Resolving the cellular specificity of TSPO imaging in a rat model of peripherally-induced neuroinflammation.
Vicente-Rodríguez M., Singh N., Turkheimer F., Peris-Yague A., Randall K., Veronese M., Simmons C., Karim Haji-Dheere A., Bordoloi J., Sander K., Awais RO., Årstad E., Nima Consortium None., Cash D., Parker CA.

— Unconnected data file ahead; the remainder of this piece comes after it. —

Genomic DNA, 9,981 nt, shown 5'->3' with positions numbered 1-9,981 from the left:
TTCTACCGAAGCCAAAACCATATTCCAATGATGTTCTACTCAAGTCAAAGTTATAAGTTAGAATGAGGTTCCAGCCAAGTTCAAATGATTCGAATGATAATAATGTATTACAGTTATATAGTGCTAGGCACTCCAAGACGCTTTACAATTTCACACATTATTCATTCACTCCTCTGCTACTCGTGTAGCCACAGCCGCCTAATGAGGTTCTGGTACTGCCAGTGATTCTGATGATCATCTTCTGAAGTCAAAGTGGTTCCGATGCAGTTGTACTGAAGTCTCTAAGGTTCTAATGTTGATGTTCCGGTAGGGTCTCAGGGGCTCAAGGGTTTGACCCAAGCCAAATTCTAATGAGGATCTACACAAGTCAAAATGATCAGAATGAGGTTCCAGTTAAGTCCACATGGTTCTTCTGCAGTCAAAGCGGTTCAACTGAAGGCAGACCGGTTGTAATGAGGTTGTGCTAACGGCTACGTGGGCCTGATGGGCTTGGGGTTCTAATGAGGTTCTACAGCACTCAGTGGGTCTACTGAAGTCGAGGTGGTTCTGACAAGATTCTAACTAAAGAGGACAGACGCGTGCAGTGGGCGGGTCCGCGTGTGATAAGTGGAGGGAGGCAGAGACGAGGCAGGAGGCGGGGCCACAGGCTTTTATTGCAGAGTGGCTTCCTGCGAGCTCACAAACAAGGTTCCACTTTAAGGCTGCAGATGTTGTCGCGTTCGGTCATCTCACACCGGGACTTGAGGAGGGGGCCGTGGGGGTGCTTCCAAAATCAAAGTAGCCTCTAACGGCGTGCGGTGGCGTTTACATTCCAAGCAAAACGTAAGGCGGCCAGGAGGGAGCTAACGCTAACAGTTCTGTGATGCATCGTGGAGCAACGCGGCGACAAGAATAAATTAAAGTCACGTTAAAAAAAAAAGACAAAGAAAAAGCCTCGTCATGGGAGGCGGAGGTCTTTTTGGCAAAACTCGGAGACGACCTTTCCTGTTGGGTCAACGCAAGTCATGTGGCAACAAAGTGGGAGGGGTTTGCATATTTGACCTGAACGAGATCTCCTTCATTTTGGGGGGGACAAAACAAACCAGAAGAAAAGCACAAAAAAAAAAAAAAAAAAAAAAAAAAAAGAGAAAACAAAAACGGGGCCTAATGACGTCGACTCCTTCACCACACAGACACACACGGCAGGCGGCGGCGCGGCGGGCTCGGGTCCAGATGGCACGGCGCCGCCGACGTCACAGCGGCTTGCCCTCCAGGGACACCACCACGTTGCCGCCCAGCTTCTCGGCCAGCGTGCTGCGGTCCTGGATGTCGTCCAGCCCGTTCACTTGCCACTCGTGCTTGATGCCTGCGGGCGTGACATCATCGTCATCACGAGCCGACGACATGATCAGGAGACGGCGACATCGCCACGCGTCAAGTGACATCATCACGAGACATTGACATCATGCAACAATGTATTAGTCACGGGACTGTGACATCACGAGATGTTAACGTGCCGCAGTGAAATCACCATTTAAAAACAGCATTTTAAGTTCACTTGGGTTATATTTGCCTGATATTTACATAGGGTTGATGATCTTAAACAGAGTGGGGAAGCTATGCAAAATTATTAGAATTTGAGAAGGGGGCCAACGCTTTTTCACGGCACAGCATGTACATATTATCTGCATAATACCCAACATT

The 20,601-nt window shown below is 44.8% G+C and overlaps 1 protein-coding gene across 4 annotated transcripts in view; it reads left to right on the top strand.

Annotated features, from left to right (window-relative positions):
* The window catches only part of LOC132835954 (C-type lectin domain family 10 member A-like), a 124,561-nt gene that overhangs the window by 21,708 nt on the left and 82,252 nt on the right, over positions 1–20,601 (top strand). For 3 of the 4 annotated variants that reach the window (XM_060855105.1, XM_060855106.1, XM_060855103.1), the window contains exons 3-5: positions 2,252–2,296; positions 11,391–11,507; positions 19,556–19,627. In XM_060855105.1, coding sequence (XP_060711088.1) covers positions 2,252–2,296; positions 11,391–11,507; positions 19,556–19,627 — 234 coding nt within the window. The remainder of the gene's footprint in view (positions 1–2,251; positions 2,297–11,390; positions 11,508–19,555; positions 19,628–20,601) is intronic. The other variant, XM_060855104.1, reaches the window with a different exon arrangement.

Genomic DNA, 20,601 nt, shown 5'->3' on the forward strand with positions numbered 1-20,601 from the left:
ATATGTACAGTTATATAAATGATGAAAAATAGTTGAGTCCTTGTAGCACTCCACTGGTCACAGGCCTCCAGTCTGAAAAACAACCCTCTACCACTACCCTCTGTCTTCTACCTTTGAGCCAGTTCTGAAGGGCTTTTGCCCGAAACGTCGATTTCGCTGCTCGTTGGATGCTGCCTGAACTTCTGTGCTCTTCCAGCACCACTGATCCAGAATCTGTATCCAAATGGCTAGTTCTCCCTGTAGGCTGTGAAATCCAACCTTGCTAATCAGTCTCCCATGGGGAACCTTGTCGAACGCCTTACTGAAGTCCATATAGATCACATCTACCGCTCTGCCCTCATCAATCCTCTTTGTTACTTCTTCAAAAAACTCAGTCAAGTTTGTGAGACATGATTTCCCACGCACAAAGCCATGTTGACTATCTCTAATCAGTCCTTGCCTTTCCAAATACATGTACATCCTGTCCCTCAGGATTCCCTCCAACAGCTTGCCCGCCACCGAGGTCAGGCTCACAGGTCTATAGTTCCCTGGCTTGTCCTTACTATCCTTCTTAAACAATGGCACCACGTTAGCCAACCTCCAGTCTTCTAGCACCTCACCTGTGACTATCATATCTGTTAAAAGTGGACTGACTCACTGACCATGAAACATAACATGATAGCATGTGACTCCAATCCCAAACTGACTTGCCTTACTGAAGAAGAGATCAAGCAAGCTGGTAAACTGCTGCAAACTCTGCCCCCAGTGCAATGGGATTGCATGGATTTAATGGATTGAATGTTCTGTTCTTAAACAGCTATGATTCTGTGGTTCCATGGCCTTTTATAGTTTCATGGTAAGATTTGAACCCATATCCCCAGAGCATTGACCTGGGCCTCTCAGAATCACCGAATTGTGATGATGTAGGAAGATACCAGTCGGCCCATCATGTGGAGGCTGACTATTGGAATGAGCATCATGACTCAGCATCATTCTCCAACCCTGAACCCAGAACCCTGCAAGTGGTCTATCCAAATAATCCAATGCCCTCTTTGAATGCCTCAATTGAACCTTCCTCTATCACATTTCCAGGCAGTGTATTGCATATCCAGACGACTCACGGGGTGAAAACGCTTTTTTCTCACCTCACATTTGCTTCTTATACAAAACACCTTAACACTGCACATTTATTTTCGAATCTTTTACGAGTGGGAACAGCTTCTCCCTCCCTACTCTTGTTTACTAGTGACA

The increased expression of 18 kDa Translocator protein (TSPO) is one of the few available biomarkers of neuroinflammation that can be assessed in humans in vivo by positron emission tomography (PET). TSPO PET imaging of the central nervous system (CNS) has been widely undertaken, but to date no clear consensus has been reached about its utility in brain disorders. One reason for this could be because the interpretation of TSPO PET signal remains challenging, given the cellular heterogeneity and ubiquity of TSPO in the brain. The aim of the current study was to ascertain if TSPO PET imaging can be used to detect neuroinflammation induced by a peripheral treatment with a low dose of the endotoxin, lipopolysaccharide (LPS), in a rat model (ip LPS), and investigate the origin of TSPO signal changes in terms of their cellular sources and regional distribution. An initial pilot study utilising both [18F]DPA-714 and [11C]PK11195 TSPO radiotracers demonstrated [18F]DPA-714 to exhibit a significantly higher lesion-related signal in the intracerebral LPS rat model (ic LPS) than [11C]PK11195. Subsequently, [18F]DPA-714 was selected for use in the ip LPS study. Twenty-four hours after ip LPS, there was an increased uptake of [18F]DPA-714 across the whole brain. Further analyses of regions of interest, using immunohistochemistry and RNAscope Multiplex fluorescence V2 in situ hybridization technology, showed TSPO expression in microglia, monocyte derived-macrophages, astrocytes, neurons and endothelial cells. The expression of TSPO was significantly increased after ip LPS in a region-dependent manner: with increased microglia, monocyte-derived macrophages and astrocytes in the substantia nigra, in contrast to the hippocampus where TSPO was mostly confined to microglia and astrocytes. In summary, our data demonstrate the robust detection of peripherally-induced neuroinflammation in the CNS utilising the TSPO PET radiotracer, [18F]DPA-714, and importantly, confirm that the resultant increase in TSPO signal increase arises mostly from a combination of microglia, astrocytes and monocyte-derived macrophages.